Why were you interested in the Penn Global Nursing Fellowship opportunity?
I’ve had the desire to work with vulnerable, under-resourced populations in my heart ever since I decided to become a nurse in high school. I’ve always believed that access to quality health care is a human right, not a privilege. I knew this fellowship would open my eyes to the world of health care outside of the U.S. and leave me with a richer perspective and the ability to help those who need it most. This fellowship was particularly perfect for me because I wanted to give back to the country that my parents came from. Coincidentally, my cousin was a volunteer medical student at CerviCusco over a decade ago with his now wife, so life really came full circle for me with this experience.
How were your background and skills the right match for the needs of your host organization?
As an ICU Nurse Leader, partnerships and implementation were a huge part of my day-to-day work, especially during the height of the COVID-19 pandemic in NYC. Forming quick but strong connections, building trust, and detailed planning and organization were vital to my success as a Nurse Leader. These skills really translated to my work as a Global Health Fellow in Cusco. Additionally, because of my Peruvian heritage, I had a leg up on understanding Peruvian culture and having resources to call when I had questions about how things work in Peru or where to go to find answers.
How did your Fellowship experience meet, exceed, and/or fall short of your expectations?
The amount of autonomy I had during my Fellowship was very refreshing. I had a great amount of support from afar, but I was trusted to be able to navigate my new environment and complete the task at hand very independently. The COVID-19 pandemic did present some challenges, such as limiting the number of volunteers at CerviCusco. Usually, CerviCusco has anywhere from 20-30 volunteers (mostly health professionals or health profession students) working there at a time. Due to the pandemic, it was just the volunteer coordinator and me. We couldn’t do any Pap Smear campaigns in the remote villages like they usually do with such few human resources, and I suspect I would have been able to accomplish much more had there been more volunteers to collaborate with.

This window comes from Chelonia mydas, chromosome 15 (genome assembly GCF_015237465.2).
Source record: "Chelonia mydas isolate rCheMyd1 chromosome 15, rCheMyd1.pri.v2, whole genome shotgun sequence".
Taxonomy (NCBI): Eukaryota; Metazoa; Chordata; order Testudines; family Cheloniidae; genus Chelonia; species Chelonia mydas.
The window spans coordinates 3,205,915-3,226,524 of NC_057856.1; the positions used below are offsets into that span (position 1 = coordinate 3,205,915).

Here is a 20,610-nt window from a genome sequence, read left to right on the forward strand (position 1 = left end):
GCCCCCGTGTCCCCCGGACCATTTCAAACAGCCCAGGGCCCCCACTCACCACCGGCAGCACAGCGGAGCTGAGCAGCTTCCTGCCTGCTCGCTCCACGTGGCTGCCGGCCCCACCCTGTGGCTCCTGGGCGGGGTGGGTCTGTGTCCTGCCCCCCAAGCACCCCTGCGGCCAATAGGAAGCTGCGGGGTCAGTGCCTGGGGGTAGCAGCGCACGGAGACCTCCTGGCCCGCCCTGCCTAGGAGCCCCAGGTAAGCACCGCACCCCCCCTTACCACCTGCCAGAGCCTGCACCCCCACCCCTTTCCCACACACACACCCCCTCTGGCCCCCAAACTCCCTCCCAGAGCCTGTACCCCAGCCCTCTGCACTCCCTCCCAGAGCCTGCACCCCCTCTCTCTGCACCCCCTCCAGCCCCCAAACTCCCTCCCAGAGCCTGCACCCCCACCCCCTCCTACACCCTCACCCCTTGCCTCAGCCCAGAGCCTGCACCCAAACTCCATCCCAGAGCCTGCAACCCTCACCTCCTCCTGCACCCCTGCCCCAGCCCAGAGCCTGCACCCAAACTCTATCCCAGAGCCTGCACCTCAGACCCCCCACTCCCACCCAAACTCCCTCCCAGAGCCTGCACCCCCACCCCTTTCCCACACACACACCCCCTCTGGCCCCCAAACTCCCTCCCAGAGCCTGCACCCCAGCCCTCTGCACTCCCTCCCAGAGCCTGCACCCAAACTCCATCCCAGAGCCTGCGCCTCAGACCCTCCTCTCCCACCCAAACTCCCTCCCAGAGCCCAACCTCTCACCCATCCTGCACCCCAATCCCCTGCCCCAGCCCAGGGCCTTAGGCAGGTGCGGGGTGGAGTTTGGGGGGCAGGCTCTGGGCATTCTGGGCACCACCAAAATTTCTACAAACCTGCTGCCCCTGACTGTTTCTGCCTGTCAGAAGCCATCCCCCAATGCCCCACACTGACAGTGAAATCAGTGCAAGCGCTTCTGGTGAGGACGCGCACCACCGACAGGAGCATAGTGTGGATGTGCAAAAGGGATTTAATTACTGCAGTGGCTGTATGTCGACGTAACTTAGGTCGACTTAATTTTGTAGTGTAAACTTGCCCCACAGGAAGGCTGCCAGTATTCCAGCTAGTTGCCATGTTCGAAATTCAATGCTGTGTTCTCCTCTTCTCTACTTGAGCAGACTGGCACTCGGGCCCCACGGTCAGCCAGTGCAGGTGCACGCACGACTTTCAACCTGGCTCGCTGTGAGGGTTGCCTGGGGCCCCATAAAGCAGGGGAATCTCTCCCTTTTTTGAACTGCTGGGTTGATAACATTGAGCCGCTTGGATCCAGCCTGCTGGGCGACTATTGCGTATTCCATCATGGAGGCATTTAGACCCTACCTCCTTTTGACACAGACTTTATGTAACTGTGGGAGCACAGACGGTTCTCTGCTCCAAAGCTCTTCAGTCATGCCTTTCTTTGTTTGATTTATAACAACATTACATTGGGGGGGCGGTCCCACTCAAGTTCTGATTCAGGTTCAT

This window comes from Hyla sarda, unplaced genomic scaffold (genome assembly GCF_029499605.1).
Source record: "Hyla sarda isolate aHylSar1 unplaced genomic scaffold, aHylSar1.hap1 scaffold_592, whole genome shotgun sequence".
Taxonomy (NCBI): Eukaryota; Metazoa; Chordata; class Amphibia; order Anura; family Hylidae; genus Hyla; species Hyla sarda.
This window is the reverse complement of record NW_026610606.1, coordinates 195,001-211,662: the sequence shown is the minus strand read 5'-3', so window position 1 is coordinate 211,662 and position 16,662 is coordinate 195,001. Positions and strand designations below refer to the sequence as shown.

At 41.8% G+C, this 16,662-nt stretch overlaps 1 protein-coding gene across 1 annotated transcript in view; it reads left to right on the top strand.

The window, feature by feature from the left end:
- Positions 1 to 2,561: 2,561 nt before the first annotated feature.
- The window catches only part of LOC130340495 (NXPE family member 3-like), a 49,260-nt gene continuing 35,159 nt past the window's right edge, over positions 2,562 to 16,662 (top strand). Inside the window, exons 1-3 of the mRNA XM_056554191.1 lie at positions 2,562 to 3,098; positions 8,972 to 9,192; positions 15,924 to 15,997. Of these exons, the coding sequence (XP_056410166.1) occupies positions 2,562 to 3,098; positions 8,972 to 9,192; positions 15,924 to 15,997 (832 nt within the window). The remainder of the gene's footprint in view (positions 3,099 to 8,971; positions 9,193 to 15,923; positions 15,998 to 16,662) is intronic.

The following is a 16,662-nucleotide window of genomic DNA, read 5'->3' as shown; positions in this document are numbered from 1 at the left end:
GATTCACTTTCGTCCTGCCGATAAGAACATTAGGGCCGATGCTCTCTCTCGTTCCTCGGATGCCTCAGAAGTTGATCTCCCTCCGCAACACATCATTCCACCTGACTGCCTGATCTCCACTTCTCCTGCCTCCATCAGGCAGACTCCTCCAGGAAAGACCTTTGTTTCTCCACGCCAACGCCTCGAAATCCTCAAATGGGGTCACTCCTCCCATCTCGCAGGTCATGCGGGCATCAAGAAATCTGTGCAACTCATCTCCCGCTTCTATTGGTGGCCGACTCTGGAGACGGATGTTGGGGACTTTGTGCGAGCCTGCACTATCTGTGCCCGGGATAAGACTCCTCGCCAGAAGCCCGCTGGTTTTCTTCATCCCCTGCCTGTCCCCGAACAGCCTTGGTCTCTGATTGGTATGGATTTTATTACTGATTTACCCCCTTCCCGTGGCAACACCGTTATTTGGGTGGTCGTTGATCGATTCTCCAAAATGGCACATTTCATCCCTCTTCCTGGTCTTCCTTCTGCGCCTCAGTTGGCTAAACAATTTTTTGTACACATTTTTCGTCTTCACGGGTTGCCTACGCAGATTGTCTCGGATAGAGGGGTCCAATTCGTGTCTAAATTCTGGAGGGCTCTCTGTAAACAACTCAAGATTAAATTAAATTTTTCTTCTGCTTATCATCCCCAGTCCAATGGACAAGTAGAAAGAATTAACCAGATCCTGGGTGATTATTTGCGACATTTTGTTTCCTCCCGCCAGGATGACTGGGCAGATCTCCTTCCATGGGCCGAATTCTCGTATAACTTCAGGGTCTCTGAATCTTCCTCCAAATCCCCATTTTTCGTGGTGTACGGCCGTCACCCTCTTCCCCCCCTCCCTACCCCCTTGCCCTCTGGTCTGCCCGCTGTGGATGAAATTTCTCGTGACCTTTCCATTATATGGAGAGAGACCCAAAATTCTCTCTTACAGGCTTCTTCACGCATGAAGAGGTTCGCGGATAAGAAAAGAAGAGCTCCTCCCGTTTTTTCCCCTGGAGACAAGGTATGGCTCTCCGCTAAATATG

Do you feel you made an impact on the work of your host organization and, if yes, how?
Yes, I was able to implement a free open-source electronic medical record called OpenEMR for the Azul Wasi Orphanage, which they are planning to expand to the CerviCusco clinic. Now, when the kids are old enough to leave Azul Wasi and live on their own, they will have a copy of their medical records to refer to. I also raised enough money through the generosity of family and friends to help buy many necessary items for the kids, most notably 7 HP Chromebooks and a 5-filter water filtration system! School has been entirely virtual for the kids since March of 2020, but they did not have enough tablets and laptops to go around, making their educational experience challenging. They also did not have potable water, which is a huge public health issue in Peru.
Did you experience any personal and/or professional gains from this experience?
This experience forced me out of my comfort zone and gave me a lot of confidence in my ability to navigate foreign systems and environments. It made me realize how resourceful and enterprising I can be in unfamiliar territory. I am so grateful for that and excited to see how it can apply to my career back in the States.
Do you have any photos / videos from the experience you would like to share?
Do you have a favorite memory you would like to share?
Field Day at school was one of my fondest childhood memories so I decided to organize a Field Day for the kids when my friend was visiting. I divided them into 3 teams and was prepared with prizes for them. They played 11 fun, competitive games, such as the 3-legged race, a pie eating contest, dancing musical chairs, and chubby bunny (winner is the one who gets the most marshmallows in their mouth). It was 2 hours of nonstop laughter and smiles. I will always look back on that day fondly.
Is there an accomplishment that brought you particular pride?
Getting Azul Wasi access to clean water was what I was most proud of during my 3-month fellowship. Knowing that the kids can now drink from any tap at the orphanage brings me so much joy because of the major implications this has for their health and development. About 40% of children in their region have parasites and anemia. My hope is that having access to clean water will allow the kids to not be a part of that statistic.